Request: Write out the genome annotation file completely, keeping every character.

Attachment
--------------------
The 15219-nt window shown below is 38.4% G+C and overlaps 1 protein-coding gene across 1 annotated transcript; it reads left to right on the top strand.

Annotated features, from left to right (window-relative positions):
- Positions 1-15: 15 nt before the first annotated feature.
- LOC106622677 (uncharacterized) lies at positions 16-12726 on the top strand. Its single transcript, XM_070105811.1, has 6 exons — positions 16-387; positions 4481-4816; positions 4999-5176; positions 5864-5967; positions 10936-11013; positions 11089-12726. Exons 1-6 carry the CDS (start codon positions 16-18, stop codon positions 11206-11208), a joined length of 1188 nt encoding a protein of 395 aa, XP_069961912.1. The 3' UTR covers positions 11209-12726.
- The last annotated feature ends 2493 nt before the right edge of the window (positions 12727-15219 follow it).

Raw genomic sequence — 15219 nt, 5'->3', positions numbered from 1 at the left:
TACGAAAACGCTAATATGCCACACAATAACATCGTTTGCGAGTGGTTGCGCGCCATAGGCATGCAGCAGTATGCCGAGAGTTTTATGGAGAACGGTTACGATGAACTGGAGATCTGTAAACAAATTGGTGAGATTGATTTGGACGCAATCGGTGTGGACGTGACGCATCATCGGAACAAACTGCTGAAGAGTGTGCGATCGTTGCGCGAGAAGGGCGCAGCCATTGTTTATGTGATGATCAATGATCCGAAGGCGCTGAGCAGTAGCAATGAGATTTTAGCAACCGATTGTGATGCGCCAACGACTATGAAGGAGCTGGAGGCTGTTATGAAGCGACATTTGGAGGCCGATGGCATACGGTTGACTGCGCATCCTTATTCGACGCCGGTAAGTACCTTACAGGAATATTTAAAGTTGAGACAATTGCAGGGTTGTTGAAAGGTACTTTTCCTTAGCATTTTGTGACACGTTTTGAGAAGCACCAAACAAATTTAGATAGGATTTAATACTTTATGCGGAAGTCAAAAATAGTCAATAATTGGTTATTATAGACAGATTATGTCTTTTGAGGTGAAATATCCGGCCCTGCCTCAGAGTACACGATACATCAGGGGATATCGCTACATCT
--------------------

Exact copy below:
The 15219-nt window shown below is 38.4% G+C and overlaps 1 protein-coding gene across 1 annotated transcript; it reads left to right on the top strand.

Annotated features, from left to right (window-relative positions):
- Positions 1-15: 15 nt before the first annotated feature.
- LOC106622677 (uncharacterized) lies at positions 16-12726 on the top strand. Its single transcript, XM_070105811.1, has 6 exons — positions 16-387; positions 4481-4816; positions 4999-5176; positions 5864-5967; positions 10936-11013; positions 11089-12726. Exons 1-6 carry the CDS (start codon positions 16-18, stop codon positions 11206-11208), a joined length of 1188 nt encoding a protein of 395 aa, XP_069961912.1. The 3' UTR covers positions 11209-12726.
- The last annotated feature ends 2493 nt before the right edge of the window (positions 12727-15219 follow it).

Raw genomic sequence — 15219 nt, 5'->3', positions numbered from 1 at the left:
TACGAAAACGCTAATATGCCACACAATAACATCGTTTGCGAGTGGTTGCGCGCCATAGGCATGCAGCAGTATGCCGAGAGTTTTATGGAGAACGGTTACGATGAACTGGAGATCTGTAAACAAATTGGTGAGATTGATTTGGACGCAATCGGTGTGGACGTGACGCATCATCGGAACAAACTGCTGAAGAGTGTGCGATCGTTGCGCGAGAAGGGCGCAGCCATTGTTTATGTGATGATCAATGATCCGAAGGCGCTGAGCAGTAGCAATGAGATTTTAGCAACCGATTGTGATGCGCCAACGACTATGAAGGAGCTGGAGGCTGTTATGAAGCGACATTTGGAGGCCGATGGCATACGGTTGACTGCGCATCCTTATTCGACGCCGGTAAGTACCTTACAGGAATATTTAAAGTTGAGACAATTGCAGGGTTGTTGAAAGGTACTTTTCCTTAGCATTTTGTGACACGTTTTGAGAAGCACCAAACAAATTTAGATAGGATTTAATACTTTATGCGGAAGTCAAAAATAGTCAATAATTGGTTATTATAGACAGATTATGTCTTTTGAGGTGAAATATCCGGCCCTGCCTCAGAGTACACGATACATCAGGGGATATCGCTACATCT